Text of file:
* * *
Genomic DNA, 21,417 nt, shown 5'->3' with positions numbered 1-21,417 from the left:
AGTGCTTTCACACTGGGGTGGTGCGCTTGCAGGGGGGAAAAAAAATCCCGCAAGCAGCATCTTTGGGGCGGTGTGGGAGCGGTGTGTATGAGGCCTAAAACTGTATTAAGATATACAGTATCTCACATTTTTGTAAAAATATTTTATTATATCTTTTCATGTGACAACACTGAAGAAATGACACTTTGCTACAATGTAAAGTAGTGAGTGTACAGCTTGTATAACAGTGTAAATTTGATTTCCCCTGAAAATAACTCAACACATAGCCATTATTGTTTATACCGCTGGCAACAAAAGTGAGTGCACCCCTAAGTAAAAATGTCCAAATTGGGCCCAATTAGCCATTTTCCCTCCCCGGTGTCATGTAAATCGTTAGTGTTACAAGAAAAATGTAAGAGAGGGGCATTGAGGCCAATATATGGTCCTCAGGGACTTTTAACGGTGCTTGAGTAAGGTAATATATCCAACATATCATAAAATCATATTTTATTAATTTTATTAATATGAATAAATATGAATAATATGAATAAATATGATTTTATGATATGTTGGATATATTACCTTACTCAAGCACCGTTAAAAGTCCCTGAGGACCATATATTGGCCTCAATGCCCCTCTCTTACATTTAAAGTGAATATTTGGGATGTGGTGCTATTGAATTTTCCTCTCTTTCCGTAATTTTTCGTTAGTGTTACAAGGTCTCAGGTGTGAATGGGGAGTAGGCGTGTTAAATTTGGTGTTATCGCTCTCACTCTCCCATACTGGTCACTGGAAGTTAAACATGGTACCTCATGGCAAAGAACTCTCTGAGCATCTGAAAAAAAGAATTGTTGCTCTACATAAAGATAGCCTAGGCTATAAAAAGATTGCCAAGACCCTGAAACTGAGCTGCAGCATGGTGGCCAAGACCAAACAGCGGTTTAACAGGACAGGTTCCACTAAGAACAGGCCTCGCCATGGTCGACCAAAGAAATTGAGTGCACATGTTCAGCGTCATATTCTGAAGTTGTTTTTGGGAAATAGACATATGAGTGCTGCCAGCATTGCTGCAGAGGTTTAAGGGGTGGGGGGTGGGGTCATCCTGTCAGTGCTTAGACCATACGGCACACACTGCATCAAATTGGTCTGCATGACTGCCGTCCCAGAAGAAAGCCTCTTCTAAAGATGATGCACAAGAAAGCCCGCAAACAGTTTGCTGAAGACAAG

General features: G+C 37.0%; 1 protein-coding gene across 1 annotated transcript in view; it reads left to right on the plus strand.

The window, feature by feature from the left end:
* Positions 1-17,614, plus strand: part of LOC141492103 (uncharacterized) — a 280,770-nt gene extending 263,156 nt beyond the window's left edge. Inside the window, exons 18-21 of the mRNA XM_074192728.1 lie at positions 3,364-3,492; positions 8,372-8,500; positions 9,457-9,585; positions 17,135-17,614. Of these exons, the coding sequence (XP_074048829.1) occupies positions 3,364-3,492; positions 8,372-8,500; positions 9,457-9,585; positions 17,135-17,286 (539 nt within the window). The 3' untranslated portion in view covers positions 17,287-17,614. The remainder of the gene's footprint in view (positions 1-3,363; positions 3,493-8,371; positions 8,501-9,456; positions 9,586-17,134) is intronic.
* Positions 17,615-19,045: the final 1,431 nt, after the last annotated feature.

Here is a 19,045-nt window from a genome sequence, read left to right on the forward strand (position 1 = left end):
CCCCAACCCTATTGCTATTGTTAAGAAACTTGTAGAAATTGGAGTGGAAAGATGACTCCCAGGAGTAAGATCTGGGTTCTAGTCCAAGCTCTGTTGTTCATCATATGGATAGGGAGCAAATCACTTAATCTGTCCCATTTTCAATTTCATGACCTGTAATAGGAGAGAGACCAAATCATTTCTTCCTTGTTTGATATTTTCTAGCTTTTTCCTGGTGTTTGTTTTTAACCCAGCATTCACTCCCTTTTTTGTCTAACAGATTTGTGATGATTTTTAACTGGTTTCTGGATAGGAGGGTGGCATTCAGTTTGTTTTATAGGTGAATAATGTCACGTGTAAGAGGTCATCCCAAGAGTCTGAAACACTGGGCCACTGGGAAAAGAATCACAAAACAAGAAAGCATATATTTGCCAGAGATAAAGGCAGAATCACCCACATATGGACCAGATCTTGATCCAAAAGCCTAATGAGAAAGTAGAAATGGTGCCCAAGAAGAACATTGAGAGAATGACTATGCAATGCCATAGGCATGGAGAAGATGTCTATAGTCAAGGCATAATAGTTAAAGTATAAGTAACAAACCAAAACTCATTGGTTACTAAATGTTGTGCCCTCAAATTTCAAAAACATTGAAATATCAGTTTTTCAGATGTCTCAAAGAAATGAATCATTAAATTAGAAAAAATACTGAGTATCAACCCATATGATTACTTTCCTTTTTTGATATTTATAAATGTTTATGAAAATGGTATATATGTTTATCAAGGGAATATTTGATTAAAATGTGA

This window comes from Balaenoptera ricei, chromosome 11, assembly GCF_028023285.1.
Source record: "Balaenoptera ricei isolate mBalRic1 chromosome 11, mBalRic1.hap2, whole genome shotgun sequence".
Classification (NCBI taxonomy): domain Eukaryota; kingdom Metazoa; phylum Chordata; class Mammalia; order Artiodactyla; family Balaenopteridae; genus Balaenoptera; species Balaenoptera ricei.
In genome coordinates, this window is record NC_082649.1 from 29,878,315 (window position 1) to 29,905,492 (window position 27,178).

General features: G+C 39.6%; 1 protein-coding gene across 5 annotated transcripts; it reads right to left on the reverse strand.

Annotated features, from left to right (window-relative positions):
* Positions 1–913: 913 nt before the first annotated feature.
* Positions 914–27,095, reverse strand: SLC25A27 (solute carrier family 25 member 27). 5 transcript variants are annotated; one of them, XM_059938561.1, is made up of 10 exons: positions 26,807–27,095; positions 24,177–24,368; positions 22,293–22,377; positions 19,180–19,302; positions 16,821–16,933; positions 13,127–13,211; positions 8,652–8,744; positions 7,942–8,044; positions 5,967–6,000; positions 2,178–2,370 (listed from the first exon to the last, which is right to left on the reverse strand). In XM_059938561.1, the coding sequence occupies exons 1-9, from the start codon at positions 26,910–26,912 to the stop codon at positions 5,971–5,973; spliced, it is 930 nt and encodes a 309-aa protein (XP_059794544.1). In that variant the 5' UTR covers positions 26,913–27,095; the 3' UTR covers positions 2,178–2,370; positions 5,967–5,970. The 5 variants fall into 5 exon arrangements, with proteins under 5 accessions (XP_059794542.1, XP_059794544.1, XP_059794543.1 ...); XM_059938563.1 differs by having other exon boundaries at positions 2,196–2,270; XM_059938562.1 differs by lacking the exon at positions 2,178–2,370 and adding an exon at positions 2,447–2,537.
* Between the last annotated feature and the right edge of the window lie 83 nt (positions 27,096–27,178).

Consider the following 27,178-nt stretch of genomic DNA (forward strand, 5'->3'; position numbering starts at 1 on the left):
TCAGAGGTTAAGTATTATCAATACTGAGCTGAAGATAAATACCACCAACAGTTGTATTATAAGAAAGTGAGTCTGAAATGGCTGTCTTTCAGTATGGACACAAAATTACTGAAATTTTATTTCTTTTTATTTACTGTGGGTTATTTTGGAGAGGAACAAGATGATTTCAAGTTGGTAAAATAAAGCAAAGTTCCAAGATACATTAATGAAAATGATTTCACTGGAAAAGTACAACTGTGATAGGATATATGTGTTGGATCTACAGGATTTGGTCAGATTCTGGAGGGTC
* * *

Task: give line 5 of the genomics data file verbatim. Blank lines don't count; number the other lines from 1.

* Positions 1-17,614, plus strand: part of LOC141492103 (uncharacterized) — a 280,770-nt gene extending 263,156 nt beyond the window's left edge. Inside the window, exons 18-21 of the mRNA XM_074192728.1 lie at positions 3,364-3,492; positions 8,372-8,500; positions 9,457-9,585; positions 17,135-17,614. Of these exons, the coding sequence (XP_074048829.1) occupies positions 3,364-3,492; positions 8,372-8,500; positions 9,457-9,585; positions 17,135-17,286 (539 nt within the window). The 3' untranslated portion in view covers positions 17,287-17,614. The remainder of the gene's footprint in view (positions 1-3,363; positions 3,493-8,371; positions 8,501-9,456; positions 9,586-17,134) is intronic.